I’ve been reading John Conroy’s excellent study of torture in democracies, Unspeakable Acts, Ordinary People. It’s really required reading for understanding the current dispute over torture in historical context, but I want to pull out a few passages for brief comment. Here’s a description of a prolonged series of interrogations carried out in Ireland in the 70s; many of the subjects were wrongly identified as members of paramilitary groups.
The hood over his head was meant to contribute to his sense of isolation and to mask the identity of the torturers. The noise increased in intensity; various survivors described it as the sound of an airplane engine, the sound of compressed air escaping, and the sound of helicopter blades whirring. For a solid week, the noise was absolute and unceasing, an assault of such ferocity that many of the men now recall it as the worst part of the ordeal. The men were also deprived of food and water and were not allowed to sleep. [....] The combination of tortures—the hooding, the noise bombardment, the food deprivation, the sleep deprivation, and the forced standing at the wall—later cae t be known as the “five techniques.” In combination, they induced a state of psychosis, a temporary madness with long-lasting aftereffects.
When Conroy reports that some of the survivors describe the constant noise as the “worst part” of the ordeal, bear in mind that this ordeal included regular beatings of such savagery that, upon release, the family members who came to pick them up did not recognize their faces. And it is no exaggeration to say that many of these men were, quite literally, tortured out of their minds. Many prayed for death, and at least one attempted suicide, hoping to crack his skull by leaping headfirst at an exposed pipe. One forgot who he was, and began to believe he was a farmer from Eniskillen he had once met. Another hallucinated the son who had died of spina bifida as an infant. The mental scars of the experience were apparent to Conroy when he interviewed the men decades later.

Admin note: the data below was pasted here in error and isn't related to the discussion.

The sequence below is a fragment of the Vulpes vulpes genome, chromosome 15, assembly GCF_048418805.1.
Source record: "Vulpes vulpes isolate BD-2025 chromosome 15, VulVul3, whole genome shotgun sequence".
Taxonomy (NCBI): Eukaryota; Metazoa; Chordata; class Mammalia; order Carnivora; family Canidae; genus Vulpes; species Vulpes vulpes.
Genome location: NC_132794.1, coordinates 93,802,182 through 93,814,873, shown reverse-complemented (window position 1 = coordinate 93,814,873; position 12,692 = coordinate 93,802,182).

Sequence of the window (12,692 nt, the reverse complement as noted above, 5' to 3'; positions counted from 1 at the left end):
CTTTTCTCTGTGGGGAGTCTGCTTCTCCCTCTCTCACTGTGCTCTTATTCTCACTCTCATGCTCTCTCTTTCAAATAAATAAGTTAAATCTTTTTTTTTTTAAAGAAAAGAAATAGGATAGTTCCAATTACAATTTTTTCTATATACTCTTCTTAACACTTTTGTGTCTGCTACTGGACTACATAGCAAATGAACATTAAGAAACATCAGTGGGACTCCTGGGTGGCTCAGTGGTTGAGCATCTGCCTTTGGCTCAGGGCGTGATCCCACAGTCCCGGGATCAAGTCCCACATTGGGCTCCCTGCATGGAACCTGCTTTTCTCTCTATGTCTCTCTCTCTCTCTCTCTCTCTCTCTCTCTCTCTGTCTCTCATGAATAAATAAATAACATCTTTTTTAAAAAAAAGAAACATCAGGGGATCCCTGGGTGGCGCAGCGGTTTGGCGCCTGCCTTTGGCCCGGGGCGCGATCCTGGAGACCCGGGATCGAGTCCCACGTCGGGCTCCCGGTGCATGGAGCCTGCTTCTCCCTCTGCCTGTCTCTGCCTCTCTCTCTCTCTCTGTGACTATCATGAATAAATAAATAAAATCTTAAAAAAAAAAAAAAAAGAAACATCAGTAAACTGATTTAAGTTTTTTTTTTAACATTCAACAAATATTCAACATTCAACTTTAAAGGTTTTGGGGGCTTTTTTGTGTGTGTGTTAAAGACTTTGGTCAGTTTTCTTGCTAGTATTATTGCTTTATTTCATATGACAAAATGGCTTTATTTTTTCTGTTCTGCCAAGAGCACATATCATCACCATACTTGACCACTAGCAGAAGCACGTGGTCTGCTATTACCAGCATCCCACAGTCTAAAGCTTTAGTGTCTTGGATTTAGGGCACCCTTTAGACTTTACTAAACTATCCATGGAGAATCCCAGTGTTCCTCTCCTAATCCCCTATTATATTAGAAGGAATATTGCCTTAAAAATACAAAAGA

I point this out because considered individually, it’s easy to make particular torture methods sound trivial: Oh, a little dunk in the water. Oh, a cheeleading pyramid. Oh, a little diet. Don’t college students pull all-nighters? While pundits and OLC attorneys may find it counterintuitive, though, there’s ample evidence that over time, and in the right combination, these techniques can cause as much or more suffering than “obvious” tortures that cause simple physical pain. Indeed, such techniques often break men who’ve held up under more direct methods of inflicting suffering. Without wanting to excuse the lawyers at Justice who signed off on this, I suspect that they didn’t fully understand—any better than the TV talking heads who make light of any tortue that doesn’t leave a visible scar—what exactly they were defending. Mostly, I think, because we all have a point of reference for physical pain and can at least try to imagine it magnified manyfold. We don’t really have a point of reference for what the people subjected to these techniques experience, though we may mistakenly think we do because we try to apply the same imaginative method—oh, it’s like being really tired, but, like, really really tired. Except it’s not.
One other thing that jumped out at me:
[Former Uruguayan torturer Hugo] Garcia said that the men from the compania had not descended to the level that the Argentines had. The Argentines, he said, “were very sadistic. All we did was torture to get infomation. We never tortued to punish anyone.” [....] Torturers who feel some pangs of guilt also seem to take some refuge in the idea that someone else has done or is doing something much worse. Bruce Moore-King told me that when he administered electical torture he never attacked the genitals, as tortuers elsewhere are wont to do, and that the tortures he administered were mild compared to what was done to people who were sent to Rhodesia’s Special Branch.
Sound familiar? Keep this in mind the next time some torture apologist rattles off a list of all the really obscene things they did in Saddam’s dungeons and bristles indignantly at the “moral equivalence” implied by using the word “torture” to describe techniques we’ve employed.